Many states have outlawed hair discrimination—Minnesota should be next

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If you don’t know the importance of hair in Black culture, consider this quote from Dr. Ashley McMullen, from the podcast Black Voices in Healthcare: “The story of my Black hair is the story of my life.”

Hair is a source of joy, beauty and pride to many Black people. It can also be a source of pain that starts early. According to the CROWN research study, more than 50% of Black mothers say their daughters faced discrimination because of their hair when they were just five years old.

Today in Minnesota, it is legal to discriminate against a person because of their hair. It happens at work. It happens at school. It happens in all kinds of settings. For too long, too many people have judged Black hair and hairstyles as different, distracting, and unprofessional. For too long in mainstream culture, Black hair has meant unique, but wrong for the workplace.

Thankfully that attitude is changing. In Minnesota, Representative Esther Agbaje and Senator Bobby Joe Champion have introduced the CROWN Act, which stands for “Creating a Respectful and Open World for Natural Hair.” We applaud the Minnesota House of Representatives for discussing and voting on the CROWN Act this week and are looking forward to the Senate doing the same in the coming weeks.  

You may be wondering—why do we, a business coalition and a children’s health system, want the CROWN Act passed?

The Minnesota Business Coalition for Racial Equity (MBCRE), comprised of 50 MN-based companies, exists for businesses to work together to build a more just and prosperous state with and for Black Minnesotans. Our members work to ensure that Black Minnesotans are hired, retained, and can advance in an inclusive workplace, devoid of race-based discrimination.

Formed in the midst of the racial reckoning in 2020, business leaders of many of our state’s most prominent employers came together because they understand that it’s not enough to have racial diversity in the workplace, we must continue to build environments where everyone has the freedom to express their ideas and authenticity. We strongly support the CROWN Act because it contributes to more inclusive work environments and signals that all employees are welcome to bring their full selves to work, including wearing their natural hair. Our businesses benefit when that happens.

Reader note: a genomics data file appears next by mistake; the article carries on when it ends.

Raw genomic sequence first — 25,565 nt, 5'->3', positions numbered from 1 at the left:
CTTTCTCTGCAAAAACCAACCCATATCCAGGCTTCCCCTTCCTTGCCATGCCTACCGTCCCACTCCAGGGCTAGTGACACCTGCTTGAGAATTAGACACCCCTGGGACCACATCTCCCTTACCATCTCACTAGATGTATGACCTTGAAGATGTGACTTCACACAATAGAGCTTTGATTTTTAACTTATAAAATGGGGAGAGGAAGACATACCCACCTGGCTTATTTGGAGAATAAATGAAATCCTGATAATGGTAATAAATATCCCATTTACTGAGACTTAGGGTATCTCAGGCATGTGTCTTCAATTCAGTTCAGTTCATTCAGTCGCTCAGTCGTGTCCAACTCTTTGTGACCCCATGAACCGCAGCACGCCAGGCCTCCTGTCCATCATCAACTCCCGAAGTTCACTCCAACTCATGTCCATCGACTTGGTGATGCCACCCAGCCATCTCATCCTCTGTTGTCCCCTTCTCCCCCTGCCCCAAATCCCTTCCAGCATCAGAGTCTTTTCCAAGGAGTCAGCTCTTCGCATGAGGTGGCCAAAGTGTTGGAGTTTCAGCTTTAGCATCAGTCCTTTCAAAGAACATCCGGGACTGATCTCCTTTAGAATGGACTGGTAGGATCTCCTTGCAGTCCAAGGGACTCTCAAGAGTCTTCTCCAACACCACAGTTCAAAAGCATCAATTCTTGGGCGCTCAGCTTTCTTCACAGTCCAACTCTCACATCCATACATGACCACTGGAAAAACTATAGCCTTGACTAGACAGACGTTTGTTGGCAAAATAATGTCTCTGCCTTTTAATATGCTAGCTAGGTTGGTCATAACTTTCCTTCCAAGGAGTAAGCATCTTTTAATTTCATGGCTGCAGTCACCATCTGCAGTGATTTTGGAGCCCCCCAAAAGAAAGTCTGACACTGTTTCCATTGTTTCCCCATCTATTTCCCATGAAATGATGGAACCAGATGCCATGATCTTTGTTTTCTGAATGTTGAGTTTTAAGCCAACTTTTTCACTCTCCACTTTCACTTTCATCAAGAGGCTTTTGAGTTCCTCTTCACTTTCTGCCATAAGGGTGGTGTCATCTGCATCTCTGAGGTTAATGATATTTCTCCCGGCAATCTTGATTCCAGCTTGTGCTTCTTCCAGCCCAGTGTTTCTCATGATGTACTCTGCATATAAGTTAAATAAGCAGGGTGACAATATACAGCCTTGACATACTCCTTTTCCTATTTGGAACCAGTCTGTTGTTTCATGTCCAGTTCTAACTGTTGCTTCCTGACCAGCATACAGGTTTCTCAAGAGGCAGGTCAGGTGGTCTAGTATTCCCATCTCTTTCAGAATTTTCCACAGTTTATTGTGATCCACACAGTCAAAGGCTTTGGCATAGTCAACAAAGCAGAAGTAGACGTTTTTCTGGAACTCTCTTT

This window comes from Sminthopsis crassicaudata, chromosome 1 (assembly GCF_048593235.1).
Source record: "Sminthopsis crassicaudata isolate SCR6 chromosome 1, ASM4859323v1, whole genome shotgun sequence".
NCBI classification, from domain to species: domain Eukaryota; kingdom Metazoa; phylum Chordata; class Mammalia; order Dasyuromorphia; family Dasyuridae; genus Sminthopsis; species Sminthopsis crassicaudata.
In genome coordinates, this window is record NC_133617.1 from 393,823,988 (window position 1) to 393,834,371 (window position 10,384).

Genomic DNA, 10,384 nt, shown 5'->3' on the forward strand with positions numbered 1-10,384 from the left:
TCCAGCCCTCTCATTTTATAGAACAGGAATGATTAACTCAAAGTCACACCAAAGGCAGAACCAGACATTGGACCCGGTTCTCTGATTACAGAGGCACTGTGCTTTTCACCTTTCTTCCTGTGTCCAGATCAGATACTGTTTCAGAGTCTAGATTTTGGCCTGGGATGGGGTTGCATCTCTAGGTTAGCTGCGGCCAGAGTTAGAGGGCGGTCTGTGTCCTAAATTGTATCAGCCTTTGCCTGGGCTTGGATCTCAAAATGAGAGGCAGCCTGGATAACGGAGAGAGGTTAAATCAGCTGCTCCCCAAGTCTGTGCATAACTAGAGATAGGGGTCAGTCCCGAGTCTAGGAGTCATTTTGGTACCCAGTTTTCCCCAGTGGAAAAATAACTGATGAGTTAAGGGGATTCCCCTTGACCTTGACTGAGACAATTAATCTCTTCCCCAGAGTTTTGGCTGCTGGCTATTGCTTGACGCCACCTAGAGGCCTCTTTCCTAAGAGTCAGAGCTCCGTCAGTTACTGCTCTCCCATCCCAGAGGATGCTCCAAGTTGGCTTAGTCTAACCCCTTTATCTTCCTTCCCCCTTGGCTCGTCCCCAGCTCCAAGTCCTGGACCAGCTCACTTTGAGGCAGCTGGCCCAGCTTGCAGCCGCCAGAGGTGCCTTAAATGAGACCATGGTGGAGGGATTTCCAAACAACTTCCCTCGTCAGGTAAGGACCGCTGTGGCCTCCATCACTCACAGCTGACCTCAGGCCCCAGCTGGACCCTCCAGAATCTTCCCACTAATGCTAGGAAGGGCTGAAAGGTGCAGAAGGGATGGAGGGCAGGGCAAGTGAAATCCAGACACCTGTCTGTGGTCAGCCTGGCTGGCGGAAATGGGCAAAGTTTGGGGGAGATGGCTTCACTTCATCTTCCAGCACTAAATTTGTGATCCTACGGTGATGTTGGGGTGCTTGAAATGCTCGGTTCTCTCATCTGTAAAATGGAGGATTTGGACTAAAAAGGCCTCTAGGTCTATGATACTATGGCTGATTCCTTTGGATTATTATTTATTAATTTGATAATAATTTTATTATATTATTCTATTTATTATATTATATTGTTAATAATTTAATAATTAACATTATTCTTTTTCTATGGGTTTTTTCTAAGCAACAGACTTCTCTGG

At Children’s Minnesota, the largest pediatric health system in the state, we serve young people of all races and ethnicities, with a variety of hair textures and curl patterns. We know that caring for children in our hospitals means caring for their hair the way they would at home. We work with Black, Indigenous, Asian and Latino-owned businesses to source appropriate products. Our staff learns how to use them. We talk with our patient families about their individual needs. We want them to feel seen and included. This helps us build trust, ultimately resulting in better care.

Black Minnesotans should not be forced to divest themselves of their racial or cultural identity by changing their hair to adapt at work, school, in the hospital or anywhere else. They should not be made to feel less than because of how their hair looks. When it comes to our children, and Minnesotans of all ages, there is no place for shaming, discrimination and exclusion.

We urge the House and Senate to pass this bill so that we can protect Minnesotans of all races and ethnicities against discrimination based on hair texture and style. Enacting the CROWN Act is an important step to ensuring all of our state’s citizens are treated equitably and fairly.

Tiffani Daniels, Managing Director, Minnesota Business Coalition for Racial Equity

James C. Burroughs II, senior vice president, government and community relations, chief equity and inclusion officer, Children’s Minnesota

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